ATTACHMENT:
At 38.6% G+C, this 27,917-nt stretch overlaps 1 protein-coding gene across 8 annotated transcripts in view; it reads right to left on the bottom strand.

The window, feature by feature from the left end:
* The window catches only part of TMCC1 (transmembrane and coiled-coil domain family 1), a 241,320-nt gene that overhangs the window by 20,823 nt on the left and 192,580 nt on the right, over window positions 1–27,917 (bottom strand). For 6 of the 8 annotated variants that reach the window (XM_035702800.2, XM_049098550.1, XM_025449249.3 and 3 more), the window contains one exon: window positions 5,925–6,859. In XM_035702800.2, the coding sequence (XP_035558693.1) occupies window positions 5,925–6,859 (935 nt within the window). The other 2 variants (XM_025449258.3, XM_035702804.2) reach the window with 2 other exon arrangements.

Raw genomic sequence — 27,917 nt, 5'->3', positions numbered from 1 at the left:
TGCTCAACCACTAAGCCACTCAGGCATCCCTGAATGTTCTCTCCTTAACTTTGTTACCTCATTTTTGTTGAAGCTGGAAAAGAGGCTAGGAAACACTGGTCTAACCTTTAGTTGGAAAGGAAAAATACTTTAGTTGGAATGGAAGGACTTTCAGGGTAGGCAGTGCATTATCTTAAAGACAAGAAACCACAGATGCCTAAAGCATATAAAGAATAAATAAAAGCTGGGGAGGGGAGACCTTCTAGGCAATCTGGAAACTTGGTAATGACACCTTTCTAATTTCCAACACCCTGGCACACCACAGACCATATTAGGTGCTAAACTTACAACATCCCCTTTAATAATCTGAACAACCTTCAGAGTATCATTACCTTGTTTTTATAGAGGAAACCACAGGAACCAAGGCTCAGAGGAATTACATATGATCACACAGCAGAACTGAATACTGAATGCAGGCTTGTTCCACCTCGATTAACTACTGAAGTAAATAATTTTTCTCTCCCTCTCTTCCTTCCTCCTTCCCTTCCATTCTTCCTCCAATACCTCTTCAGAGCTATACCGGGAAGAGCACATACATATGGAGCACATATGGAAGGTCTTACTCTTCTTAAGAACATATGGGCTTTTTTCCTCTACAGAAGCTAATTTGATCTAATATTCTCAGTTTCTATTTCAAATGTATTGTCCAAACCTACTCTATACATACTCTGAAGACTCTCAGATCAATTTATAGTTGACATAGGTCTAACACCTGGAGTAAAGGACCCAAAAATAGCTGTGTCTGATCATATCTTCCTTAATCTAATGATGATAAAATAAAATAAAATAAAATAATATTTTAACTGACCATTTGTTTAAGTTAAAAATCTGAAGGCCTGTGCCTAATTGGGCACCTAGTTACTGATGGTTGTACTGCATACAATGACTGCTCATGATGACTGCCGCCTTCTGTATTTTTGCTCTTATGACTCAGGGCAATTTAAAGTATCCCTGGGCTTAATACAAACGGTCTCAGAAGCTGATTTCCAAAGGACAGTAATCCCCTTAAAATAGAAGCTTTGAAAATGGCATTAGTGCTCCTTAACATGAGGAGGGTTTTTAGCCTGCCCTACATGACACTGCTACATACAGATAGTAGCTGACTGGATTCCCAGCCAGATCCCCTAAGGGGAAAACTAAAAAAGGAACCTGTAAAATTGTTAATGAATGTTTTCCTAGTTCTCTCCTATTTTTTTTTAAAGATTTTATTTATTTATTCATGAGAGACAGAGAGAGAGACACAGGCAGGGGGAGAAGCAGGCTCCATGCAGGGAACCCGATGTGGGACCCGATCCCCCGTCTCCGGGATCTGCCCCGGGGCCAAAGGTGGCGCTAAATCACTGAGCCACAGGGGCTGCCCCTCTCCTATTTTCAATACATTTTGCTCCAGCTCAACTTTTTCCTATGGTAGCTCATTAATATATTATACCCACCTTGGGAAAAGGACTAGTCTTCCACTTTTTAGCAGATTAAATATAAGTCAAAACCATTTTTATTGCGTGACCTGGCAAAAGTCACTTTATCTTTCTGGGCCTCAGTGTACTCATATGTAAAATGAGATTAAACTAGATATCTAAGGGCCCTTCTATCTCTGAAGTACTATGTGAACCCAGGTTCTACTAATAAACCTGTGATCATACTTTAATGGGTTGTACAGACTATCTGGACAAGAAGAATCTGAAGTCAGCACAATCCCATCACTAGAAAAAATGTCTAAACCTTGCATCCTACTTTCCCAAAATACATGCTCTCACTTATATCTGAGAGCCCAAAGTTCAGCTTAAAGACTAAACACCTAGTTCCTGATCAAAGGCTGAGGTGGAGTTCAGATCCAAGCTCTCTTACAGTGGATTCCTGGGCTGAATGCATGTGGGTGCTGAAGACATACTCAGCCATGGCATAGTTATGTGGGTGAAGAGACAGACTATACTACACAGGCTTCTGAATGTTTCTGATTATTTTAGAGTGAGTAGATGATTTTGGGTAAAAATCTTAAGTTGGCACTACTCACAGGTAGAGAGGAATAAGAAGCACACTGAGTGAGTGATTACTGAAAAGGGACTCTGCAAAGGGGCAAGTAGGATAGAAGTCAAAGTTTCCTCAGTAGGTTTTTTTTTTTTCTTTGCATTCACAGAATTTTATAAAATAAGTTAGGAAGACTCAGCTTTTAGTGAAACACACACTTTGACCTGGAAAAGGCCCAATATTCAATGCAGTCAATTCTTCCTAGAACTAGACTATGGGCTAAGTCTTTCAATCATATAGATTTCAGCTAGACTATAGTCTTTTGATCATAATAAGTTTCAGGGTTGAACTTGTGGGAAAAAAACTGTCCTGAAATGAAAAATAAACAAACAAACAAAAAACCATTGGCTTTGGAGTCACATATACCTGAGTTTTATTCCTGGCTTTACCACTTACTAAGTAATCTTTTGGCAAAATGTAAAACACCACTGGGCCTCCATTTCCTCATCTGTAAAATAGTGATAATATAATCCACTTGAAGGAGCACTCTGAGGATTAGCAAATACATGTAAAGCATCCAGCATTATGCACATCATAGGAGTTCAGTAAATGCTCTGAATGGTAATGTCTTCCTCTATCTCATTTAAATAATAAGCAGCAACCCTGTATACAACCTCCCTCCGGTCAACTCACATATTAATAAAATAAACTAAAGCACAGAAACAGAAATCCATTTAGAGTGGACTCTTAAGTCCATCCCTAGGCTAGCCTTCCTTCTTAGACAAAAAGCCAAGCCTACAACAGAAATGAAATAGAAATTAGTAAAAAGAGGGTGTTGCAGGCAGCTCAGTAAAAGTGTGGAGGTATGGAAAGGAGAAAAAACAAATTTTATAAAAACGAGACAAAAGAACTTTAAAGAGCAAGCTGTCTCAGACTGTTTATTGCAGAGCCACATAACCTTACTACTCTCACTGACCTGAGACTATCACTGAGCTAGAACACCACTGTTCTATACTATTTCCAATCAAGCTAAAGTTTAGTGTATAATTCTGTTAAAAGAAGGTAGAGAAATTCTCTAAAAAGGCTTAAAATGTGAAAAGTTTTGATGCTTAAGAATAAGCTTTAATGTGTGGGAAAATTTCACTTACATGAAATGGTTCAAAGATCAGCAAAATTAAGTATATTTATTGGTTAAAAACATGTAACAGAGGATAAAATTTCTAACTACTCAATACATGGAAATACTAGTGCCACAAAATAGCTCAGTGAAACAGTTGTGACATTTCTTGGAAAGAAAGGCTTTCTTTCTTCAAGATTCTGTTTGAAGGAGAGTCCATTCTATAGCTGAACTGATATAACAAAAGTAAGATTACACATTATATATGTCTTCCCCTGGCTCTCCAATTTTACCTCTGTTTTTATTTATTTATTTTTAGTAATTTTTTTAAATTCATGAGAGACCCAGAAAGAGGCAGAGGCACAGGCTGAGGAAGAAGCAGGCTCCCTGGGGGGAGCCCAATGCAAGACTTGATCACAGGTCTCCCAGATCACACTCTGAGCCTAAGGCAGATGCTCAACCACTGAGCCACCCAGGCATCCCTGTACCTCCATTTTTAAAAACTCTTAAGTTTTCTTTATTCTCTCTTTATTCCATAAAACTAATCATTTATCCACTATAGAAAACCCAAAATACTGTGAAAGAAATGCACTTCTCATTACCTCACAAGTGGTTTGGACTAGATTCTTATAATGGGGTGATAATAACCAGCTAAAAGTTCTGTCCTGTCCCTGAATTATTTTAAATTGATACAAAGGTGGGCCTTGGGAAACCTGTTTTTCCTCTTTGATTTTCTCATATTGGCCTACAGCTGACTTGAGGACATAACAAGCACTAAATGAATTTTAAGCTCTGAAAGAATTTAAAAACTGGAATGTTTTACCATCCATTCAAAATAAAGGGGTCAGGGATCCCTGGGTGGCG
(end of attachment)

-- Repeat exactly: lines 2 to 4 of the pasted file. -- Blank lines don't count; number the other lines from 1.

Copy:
The window, feature by feature from the left end:
* The window catches only part of TMCC1 (transmembrane and coiled-coil domain family 1), a 241,320-nt gene that overhangs the window by 20,823 nt on the left and 192,580 nt on the right, over window positions 1–27,917 (bottom strand). For 6 of the 8 annotated variants that reach the window (XM_035702800.2, XM_049098550.1, XM_025449249.3 and 3 more), the window contains one exon: window positions 5,925–6,859. In XM_035702800.2, the coding sequence (XP_035558693.1) occupies window positions 5,925–6,859 (935 nt within the window). The other 2 variants (XM_025449258.3, XM_035702804.2) reach the window with 2 other exon arrangements.

Raw genomic sequence — 27,917 nt, 5'->3', positions numbered from 1 at the left: